Bajan kaiso on 'pause'
By Terry Joseph
March 12, 2004
Crop Over, the national festival of Barbados, could be in serious jeopardy, after owners of recording studios shut down facilities, vowing to keep them closed until the island's government takes decisive action against music piracy.
The "pause" button was pressed last month after artistes teamed with music producers and studio proprietors to highlight their plight, in the face of mounting and more blatant piracy which, they argue, is not being seriously addressed by government.
Barbadian calypso music has, over the past few years, become increasingly popular in Trinidad and Tobago, particularly as it marks the first set of new releases after this country's Carnival, songs that often maintain popularity locally until the following year.
Although the problem is even more acute in Trinidad and Tobago, major successes have been scored through updating legislation and crackdowns on persons suspected of music piracy, the latest major haul involving a Central Trinidad man who was found with not only 10,000 CDs but an employee-appraisal system for commending operatives who turned in the highest sales.
Up to February 27, the Ministry of Legal Affairs organised a march through Port of Spain to bring attention to the plight of composers whose works were being stolen and sold by pirates. Addressing the marchers on the Brian Lara Promenade, Copyright Organisation (COTT) CEO Allison Demas said she was tired of pounding the pavement without tangible result and called for more decisive action.
Evidently, Barbadian industry players are at one with that sentiment. The shutdown is creating panic among fete promoters but officials of the island's National Cultural Foundation are yet to show any sign of stress-one was quoted as saying "Crop Over will go on regardless"-a statement that further incensed calypsonians who normally would have already begun recording new work for the July festival.
Positions became even further polarised last weekend when a man was held with over 5,000 unlawfully reproduced CDs. Thirsting for an example to be made of him, the island's Copyright Society of Composers, Authors and Publishers (COSCAP) requested two days in which to secure a power of attorney from US-based VP Records to prosecute the matter. However, the man was released in the interim.
COSCAP officials were this week alleging that the very police helped themselves to some of the pirated CDs (some say officers actually purchased the illegal recordings). The problem, industry officials have suggested, is that police do not know enough about copyright to show interest in such cases, far more arrest and prosecute the thieves.
The Music/Video Producers and Retailers of Barbados (MVPRB) last month ratcheted up an ongoing protest by closing down the studios, after a man caught with 773 pirated CDs was fined a mere TT$150 for "exposing the items for sale without a permit," a charge under the Markets and Slaughter-Houses Act, which bore no reference to the stealing of intellectual property.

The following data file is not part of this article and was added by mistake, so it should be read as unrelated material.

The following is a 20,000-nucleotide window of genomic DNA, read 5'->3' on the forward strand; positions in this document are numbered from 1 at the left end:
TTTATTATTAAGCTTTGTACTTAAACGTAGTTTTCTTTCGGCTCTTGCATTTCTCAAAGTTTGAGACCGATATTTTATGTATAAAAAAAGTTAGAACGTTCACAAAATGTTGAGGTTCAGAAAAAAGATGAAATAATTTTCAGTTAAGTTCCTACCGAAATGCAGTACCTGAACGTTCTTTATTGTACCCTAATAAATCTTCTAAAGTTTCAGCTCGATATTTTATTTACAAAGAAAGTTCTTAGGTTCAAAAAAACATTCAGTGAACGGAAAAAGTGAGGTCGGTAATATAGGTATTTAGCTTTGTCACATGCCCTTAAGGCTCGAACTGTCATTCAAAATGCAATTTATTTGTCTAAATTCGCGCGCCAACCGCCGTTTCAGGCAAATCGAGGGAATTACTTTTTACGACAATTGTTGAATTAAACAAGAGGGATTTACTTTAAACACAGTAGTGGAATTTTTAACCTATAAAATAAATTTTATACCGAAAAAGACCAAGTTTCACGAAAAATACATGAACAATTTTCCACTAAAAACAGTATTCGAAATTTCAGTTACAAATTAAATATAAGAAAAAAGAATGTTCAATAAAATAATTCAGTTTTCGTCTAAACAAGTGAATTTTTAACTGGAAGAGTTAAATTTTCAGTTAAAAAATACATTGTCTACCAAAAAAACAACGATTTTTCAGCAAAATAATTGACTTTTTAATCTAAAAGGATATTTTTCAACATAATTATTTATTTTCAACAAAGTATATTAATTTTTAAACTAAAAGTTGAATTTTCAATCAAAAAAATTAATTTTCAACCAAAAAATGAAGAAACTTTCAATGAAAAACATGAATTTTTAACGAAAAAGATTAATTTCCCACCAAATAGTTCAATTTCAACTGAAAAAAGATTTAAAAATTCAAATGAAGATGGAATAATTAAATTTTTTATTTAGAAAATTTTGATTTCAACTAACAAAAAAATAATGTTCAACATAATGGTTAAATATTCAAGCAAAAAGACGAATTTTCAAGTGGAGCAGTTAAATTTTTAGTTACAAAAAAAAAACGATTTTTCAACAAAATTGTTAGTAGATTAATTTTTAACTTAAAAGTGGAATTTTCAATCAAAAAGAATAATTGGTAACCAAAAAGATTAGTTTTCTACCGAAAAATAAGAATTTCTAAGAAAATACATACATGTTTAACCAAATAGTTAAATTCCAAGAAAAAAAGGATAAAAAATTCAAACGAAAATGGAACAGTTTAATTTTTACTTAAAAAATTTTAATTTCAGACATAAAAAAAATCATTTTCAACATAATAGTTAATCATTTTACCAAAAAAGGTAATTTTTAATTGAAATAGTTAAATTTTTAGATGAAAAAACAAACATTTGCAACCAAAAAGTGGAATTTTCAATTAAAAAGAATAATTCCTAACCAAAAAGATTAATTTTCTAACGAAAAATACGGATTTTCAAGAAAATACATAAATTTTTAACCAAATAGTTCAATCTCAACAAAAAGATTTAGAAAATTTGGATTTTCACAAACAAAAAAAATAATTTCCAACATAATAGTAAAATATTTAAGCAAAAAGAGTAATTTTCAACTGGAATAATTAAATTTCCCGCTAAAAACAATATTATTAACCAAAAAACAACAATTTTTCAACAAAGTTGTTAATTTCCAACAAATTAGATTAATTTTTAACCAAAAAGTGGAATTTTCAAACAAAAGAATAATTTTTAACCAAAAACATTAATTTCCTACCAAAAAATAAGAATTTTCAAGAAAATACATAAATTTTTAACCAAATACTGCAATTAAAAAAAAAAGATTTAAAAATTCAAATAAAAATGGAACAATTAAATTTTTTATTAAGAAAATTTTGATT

The MVPRB executive, comprising Peter Boyce, Derek Wilkie, Charles D Lewis, John Edwards, Ian Alleyne, Anderson Armstrong and Nicholas Brancker, vowed to maintain the shut down for "as long as is necessary," a move that will negatively affect Crop Over but has already impacted the advertising industry.
The body is demanding changes in laws relating to intellectual property, including making it a criminal offence for anyone to re-package, re-label or reproduce and offer for sale or rent-without the written permission of the copyright holders-any music or audio-visual in any format other than that in which it was originally produced.
Boyce also suggested giving police and the court permission to seize all equipment used in acts of music piracy, whether they be CD burners, digital data, computers or vehicles, pending trial and is asking for a mandatory BDS$10,000 fine or 12 months in prison to be slapped on anyone producing or buying pirated musical or audio-visual products.
He said recommended changes, which were forwarded to the Attorney General's Office, could result in successful prosecution of music piracy matters, pointing to two cases which had been thrown out because of restrictions occasioned by the language of the law.
Wilkie of CRS Music said at the last meeting with the police, officers said they would be taking courses with the World Intellectual Property Organisation over the next two years but feared by that time there may not be a music industry to worry about.
A number of high-profile music industry and copyright executives share the MVPRB anxiety. COSCAP CEO, Erica Smith wondered aloud about why arrested persons were being charged under inappropriate laws or getting off lightly.
President of BATMAN, Peter Boyce, called the BDS$50 fine a slap in the face of the entertainment industry.
In a statement of support sent from Guyana and copied to the Express, CEO at Ice Records, Eddy Grant said: "Our very survival as music creators, producers, singers, engineers, musicians and the whole group of their attendant support mechanisms may depend on our strength in togetherness.
"I am indeed very sorry that I can't be at this time in Barbados to deliver this message, as this is an historic moment in the development of Caribbean People. But never mind, we are young, and blind as to the true value of ourselves as a group; full of singular personal ambition without paying attention to the condition and needs of the team.
"We have a lot to learn, as we listen to those who seek to turn our attention away from the true education; that of our love for ourselves, and as a result realizing our true value in a progressively more hostile world, where we suffer from this pernicious cultural sickness that makes us crave everything from outside the region while we stifle our own. Best of luck with the protest," Grant said.
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